Anti-tuition protesters target Liberal offices, Port of Montreal
Published Wednesday, March 28, 2012 7:49PM EDT
MONTREAL - Another day, another protest over $1625 in university tuition fee hikes.
With a stated goal of causing as much disruption to public life as possible, on Tuesday morning demonstrators gathered in front of the provincial Liberal party's headquarters on Waverly St. just north of Jean-Talon St.
About a dozen protesters climbed onto the roof of the two-storey building.
Meanwhile other students upset that university tuition in Quebec will approach the Canadian average by 2017 are also protesting at de Maisonneuve CEGEP and in Emilie Gamelin Park.
After protesting at the CEGEP, the demonstrators marched along Pie IX blvd. to the Port of Montreal, where they blocked the gates.
When protesters refused a police order to leave the area, officers used pepper spray to disperse the crowd.
In Quebec City, students from the University of Laval protested in front of the Premier's official residence in the Price Building.
The protesters are not drawing exclusively from the ranks of students. At noon on Wednesday teachers from Edouard-Montpetit CEGEP in Longueuil will occupy De Gentilly St., where they will conduct an open-air class.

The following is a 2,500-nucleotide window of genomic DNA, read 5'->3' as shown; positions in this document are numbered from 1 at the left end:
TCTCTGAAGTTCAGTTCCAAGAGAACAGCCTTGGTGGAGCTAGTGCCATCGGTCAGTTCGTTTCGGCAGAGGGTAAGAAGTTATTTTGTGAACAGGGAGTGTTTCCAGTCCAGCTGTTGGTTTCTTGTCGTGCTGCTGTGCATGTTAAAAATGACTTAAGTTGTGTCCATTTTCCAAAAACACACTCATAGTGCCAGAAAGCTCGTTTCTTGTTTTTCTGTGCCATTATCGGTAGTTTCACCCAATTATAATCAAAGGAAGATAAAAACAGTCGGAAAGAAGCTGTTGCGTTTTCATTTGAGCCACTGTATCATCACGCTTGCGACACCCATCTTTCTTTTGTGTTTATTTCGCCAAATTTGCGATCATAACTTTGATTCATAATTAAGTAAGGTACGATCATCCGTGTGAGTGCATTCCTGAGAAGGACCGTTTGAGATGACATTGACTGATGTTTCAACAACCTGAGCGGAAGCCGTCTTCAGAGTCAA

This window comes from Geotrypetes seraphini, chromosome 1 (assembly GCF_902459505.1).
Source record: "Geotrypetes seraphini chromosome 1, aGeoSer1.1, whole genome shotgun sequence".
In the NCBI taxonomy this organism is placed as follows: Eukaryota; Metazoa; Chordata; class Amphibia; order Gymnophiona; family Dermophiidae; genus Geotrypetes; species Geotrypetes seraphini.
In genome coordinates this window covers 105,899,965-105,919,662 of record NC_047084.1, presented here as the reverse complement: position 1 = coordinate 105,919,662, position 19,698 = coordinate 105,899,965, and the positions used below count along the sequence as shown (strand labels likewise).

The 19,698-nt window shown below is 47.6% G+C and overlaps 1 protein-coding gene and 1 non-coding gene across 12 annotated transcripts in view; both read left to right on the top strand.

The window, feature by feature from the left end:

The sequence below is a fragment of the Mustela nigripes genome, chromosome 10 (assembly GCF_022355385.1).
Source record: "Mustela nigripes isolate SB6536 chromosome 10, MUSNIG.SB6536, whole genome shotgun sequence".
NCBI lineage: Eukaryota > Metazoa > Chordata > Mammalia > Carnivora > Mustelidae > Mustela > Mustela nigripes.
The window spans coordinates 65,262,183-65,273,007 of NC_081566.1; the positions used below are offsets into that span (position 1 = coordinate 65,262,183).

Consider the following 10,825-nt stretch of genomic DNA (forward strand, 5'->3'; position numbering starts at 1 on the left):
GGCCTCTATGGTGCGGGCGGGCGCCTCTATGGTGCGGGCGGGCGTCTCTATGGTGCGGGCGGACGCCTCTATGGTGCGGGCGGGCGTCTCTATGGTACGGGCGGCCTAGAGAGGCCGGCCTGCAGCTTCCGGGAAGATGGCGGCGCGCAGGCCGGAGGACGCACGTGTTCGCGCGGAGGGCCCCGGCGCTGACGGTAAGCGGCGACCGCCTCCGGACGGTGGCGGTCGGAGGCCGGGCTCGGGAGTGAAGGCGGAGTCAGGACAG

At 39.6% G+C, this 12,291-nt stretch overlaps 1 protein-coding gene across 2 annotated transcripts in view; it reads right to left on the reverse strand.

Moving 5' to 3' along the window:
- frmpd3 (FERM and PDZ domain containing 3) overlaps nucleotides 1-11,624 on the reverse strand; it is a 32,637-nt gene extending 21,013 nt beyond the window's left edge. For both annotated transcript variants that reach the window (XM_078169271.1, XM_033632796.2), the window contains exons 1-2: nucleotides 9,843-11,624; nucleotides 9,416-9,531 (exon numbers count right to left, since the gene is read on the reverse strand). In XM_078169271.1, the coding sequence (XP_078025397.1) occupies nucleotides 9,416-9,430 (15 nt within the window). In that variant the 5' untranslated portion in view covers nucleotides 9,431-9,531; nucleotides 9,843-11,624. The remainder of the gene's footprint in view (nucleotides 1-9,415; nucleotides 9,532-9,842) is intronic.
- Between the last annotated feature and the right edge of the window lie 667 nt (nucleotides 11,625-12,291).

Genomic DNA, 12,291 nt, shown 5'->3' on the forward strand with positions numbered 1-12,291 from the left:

They say the outdoor classroom will symbolize the principles of an open, free education.
On Tuesday anti-tuition protests were held across the province, and in several cases police had to intervene, notably at the SAQ head offices in Montreal and at the offices of the Ministry of Finance in Quebec City.
In the afternoon several thousand protesters blocked Guy St. and De Maisonneuve Blvd. before marching along Sherbrooke St. to the Loto Quebec offices.
One angry driver caught in the demonstration punched a protester in the face, but apologized when he was quickly surrounded.
Other commuters caught in the traffic chaos said the demonstrators were not gaining any support for their cause.
Premier Jean Charest said on Tuesday that the provincial government would soon be announcing a new financial aid program.
"We have changed the bursaries and loans program and adjusted it so we are able help those with low-income students and protect accessibility for them," said Charest.
Many students aware of the announcement said that was not enough.
"We're more and more determined than ever to fight back against the government and its tuition fee policy," said Martine Desjardins of the Quebec Federation of University Students.
Students have four demonstrations planned for Thursday, all of which will converge on Berri-UQAM metro in the afternoon.